The U.S. dairy cow herd continued its gradual rebuilding last quarter with dairy farmers slowly adding more cows to the herd as milk prices hit historic highs. Producers, though, remain hobbled by high feed and labor costs and tight heifer availability, which is limiting herd growth despite positive margins.
As of August, milk cow numbers in the U.S. totaled 9.427 million head, up 60,000 head year-to-date but still trailing year-ago levels by 11,000 head. Notably, the Texas dairy herd jumped by 30,000 head while South Dakota added 22,000 head, indicating that the U.S. dairy herd continues to migrate from high-cost coastal regions to central states that benefit from lower costs associated with land, water, feed, and labor. As for the topside on cow numbers? The national herd needs to add about 80,000 cows to eclipse the modern-day record of 9.507 million head, which was set in May of 2021.
Base programs with milk cooperatives also continue to restrain production growth in the U.S. at a time of tight global supplies and record domestic consumption and exports of U.S. dairy products. Strong — if not record — profitability on the farm earlier this year has not translated into robust nationwide investment in herd expansion that would have normally followed record-high milk prices. Base programs in some cases have been the primary reason for lethargic or stagnant herd growth.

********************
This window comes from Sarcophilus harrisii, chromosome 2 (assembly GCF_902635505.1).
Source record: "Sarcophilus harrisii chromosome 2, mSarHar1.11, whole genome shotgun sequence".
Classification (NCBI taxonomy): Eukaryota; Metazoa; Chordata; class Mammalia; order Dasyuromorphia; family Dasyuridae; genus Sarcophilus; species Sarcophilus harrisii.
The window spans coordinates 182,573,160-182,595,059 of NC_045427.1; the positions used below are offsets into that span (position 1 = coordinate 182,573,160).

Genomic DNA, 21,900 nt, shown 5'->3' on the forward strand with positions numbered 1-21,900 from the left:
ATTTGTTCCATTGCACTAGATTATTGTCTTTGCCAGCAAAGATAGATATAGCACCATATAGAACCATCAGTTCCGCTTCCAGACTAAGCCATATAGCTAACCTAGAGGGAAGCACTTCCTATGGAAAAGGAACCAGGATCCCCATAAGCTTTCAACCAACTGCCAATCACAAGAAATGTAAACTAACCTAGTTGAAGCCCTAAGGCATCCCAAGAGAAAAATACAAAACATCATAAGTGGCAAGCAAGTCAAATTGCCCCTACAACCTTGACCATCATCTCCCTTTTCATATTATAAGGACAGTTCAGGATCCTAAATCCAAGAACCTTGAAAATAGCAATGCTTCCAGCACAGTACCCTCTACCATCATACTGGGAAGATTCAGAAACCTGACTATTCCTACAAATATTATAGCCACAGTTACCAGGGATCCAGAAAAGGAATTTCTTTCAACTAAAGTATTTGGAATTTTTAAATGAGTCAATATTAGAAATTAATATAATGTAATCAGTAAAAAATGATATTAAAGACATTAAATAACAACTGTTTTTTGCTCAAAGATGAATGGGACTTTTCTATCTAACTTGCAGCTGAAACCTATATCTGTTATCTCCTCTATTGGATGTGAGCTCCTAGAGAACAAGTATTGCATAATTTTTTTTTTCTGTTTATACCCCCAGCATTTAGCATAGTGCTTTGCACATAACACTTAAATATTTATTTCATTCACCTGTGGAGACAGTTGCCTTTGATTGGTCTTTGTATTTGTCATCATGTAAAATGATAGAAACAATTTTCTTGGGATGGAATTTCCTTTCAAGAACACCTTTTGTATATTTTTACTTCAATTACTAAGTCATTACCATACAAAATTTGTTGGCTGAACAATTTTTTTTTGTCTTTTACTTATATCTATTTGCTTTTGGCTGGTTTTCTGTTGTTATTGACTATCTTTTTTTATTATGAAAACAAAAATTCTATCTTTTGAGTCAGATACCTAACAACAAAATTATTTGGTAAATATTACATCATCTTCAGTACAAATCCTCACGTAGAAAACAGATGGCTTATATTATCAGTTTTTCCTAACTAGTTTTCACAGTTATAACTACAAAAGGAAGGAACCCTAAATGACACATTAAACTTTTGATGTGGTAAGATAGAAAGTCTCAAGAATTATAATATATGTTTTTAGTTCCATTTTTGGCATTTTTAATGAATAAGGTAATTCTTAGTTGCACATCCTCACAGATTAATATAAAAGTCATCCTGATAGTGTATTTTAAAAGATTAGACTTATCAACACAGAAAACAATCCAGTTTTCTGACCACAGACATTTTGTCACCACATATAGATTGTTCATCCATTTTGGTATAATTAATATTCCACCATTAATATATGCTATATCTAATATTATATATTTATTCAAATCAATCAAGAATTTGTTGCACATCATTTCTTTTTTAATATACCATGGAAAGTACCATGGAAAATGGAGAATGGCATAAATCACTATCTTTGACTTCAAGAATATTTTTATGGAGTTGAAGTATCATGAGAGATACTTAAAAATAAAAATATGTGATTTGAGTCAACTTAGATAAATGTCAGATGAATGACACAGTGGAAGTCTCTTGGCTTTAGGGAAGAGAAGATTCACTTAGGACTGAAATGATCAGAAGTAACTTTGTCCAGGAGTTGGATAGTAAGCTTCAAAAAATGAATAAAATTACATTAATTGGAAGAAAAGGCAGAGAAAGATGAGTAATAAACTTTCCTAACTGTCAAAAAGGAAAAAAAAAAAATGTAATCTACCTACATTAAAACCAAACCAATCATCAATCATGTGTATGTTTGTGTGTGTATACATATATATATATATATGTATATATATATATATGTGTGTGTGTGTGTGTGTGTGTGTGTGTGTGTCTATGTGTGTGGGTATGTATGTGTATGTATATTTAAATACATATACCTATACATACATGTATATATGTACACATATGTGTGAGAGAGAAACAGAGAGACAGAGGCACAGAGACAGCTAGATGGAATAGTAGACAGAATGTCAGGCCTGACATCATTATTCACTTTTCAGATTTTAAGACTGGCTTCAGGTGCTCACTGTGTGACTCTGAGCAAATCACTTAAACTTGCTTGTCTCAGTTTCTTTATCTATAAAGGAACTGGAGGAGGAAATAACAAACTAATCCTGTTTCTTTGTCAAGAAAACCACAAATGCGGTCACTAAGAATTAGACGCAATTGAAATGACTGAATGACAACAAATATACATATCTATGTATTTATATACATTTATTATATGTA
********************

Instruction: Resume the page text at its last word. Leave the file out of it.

Producers continue to make advances in productivity, though, making up for slow herd growth and allowing total milk production to rise above year-ago levels. Milk collections in August tallied 19.02 billion pounds., up 1.6% year-over-year.
Future growth in the U.S. herd for the remainder of 2022 and into 2023 will likely continue its incremental pace as rising productivity takes a greater role in meeting consumer demand for dairy products. Based on the current futures curves for both corn and Class III milk on the CME, a moderation in milk prices will be accompanied by rising feed costs over the next six months. That’s a red flag on future milk production margins nationwide, and it will surely cause many to rethink plans for expansion.
However, regions like Texas that benefit from lower feed costs will likely continue adding cows. New cheese processing capacity slated to come on line next spring will only add more tailwind to the growth of the Texas herd. The inertia for cows and plants to move to the central U.S. is building.